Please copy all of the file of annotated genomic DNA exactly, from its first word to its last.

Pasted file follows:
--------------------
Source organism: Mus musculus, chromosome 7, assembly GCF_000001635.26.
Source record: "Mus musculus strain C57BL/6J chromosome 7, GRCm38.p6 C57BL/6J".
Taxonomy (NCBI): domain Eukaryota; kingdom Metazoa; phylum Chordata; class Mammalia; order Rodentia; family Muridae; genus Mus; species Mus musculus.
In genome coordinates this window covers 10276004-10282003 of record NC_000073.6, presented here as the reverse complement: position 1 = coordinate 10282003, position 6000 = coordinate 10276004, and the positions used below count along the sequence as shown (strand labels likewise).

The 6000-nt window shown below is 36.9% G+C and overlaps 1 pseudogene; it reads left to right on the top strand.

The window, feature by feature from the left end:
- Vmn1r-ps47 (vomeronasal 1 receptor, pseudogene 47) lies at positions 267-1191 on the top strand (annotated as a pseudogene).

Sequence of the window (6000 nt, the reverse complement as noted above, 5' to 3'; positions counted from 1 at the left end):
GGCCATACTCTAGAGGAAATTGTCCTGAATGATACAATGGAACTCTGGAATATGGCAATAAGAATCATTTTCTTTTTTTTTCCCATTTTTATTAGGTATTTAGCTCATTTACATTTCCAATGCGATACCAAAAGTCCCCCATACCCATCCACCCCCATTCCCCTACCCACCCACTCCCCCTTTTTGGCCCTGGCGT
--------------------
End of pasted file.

Source organism: Mus musculus, chromosome 7, assembly GCF_000001635.26.
Source record: "Mus musculus strain C57BL/6J chromosome 7, GRCm38.p6 C57BL/6J".
Taxonomy (NCBI): domain Eukaryota; kingdom Metazoa; phylum Chordata; class Mammalia; order Rodentia; family Muridae; genus Mus; species Mus musculus.
In genome coordinates this window covers 10276004-10282003 of record NC_000073.6, presented here as the reverse complement: position 1 = coordinate 10282003, position 6000 = coordinate 10276004, and the positions used below count along the sequence as shown (strand labels likewise).

The 6000-nt window shown below is 36.9% G+C and overlaps 1 pseudogene; it reads left to right on the top strand.

The window, feature by feature from the left end:
- Vmn1r-ps47 (vomeronasal 1 receptor, pseudogene 47) lies at positions 267-1191 on the top strand (annotated as a pseudogene).

Sequence of the window (6000 nt, the reverse complement as noted above, 5' to 3'; positions counted from 1 at the left end):
GGCCATACTCTAGAGGAAATTGTCCTGAATGATACAATGGAACTCTGGAATATGGCAATAAGAATCATTTTCTTTTTTTTTCCCATTTTTATTAGGTATTTAGCTCATTTACATTTCCAATGCGATACCAAAAGTCCCCCATACCCATCCACCCCCATTCCCCTACCCACCCACTCCCCCTTTTTGGCCCTGGCGT